vessel he commanded, and on the second day after were safely landed in Canada. Soon after, two suits were commenced
against Mr. Sloane in the District Court of the United States, at which time the whole state constituted the district
and Columbus the place where the courts were held. At the October term, 1854, the cases came on for trial. In the
case of Charles M. Gibbons against Rush R. Sloane, who claimed to own four of these slaves, the court instructed
the jury that the power of attorney was defective, and to find a verdict in favor of the defendant. In the case
of Lewis F. Weimer vs. Sloane, the man who owned three of the slaves, the plaintiff obtained a judgement of $3,000
and costs, which, on motion the court refused to set aside. Hon. Henry Stanbury and one Coffin were the attorneys
for plaintiff. Hon. Thomas Ewing, H. H. Hunter and S. F. Vinton were attorneys for defendant. Judge Levitt presided.
What the slave ordinance, miscalled law, of 1850 was and what its demands and penalties were, can be seen in the
now celebrated case of Weimer vs. Sloane. In this trial occurring at Columbus, the capital of the State of Ohio,
a state which by the Ordinance of 1787 had been forever dedicated to freedom, and with the facts in the case clearly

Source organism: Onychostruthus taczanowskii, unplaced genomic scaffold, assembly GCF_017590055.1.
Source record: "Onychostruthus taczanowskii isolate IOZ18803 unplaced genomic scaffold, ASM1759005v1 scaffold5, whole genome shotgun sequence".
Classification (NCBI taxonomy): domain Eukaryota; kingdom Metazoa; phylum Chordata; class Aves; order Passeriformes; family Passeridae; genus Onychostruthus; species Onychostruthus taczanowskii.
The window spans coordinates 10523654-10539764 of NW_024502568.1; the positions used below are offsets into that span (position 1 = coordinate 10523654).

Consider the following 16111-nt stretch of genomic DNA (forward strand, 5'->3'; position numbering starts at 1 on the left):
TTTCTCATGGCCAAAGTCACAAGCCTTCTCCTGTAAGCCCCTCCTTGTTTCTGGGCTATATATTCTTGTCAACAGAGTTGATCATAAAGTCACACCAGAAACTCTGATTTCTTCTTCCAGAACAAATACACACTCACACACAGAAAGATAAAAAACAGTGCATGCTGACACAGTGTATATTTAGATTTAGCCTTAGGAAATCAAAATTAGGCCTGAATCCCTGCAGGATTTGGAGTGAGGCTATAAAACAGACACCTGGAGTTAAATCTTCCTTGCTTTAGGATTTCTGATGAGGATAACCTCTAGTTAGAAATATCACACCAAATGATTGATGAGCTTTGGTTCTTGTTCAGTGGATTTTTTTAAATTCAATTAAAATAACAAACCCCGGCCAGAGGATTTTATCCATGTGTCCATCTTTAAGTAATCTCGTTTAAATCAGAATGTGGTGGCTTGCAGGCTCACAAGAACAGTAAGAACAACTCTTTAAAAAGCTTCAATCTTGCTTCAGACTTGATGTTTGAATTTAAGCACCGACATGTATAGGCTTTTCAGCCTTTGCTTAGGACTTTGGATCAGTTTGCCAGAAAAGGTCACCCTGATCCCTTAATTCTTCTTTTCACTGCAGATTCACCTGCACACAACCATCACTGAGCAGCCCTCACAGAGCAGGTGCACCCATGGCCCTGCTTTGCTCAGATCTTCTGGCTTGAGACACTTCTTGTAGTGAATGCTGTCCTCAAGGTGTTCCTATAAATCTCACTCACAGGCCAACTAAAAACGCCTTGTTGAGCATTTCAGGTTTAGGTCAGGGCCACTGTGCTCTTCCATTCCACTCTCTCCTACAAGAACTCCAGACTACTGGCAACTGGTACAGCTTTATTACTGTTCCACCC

proved, the United States judge gave the law of the case to the jury, based on decisions made under the law of
1793, and not under the act of 1850, to which act no reference was made in his charge.
In the summer of 1853 four fugitives arrived at Sandusky, coming over the Cinicinnati & Sandusky Railroad,
and who were allowed by a noble hearted conductor to leave the train just east of Mill's Creek, and before reaching
the cribbing where the road runs a short space in deep water. Just north of where the negroes were left, there
was on the north side of the railroad a little cluster of bushes and trees, and here, until night, the party was
secreted. Meanwhile Mr. John Irvine, who is mentioned before, had arranged for a "sharpee," a small sailboat
used by fishermen, with one George Sweigels to sail the boat to Canada with this party for which service Captain
Sweigels was to and did receive $35. One man accompanied Captain Sweigels, and at 8 o'clock in the evening the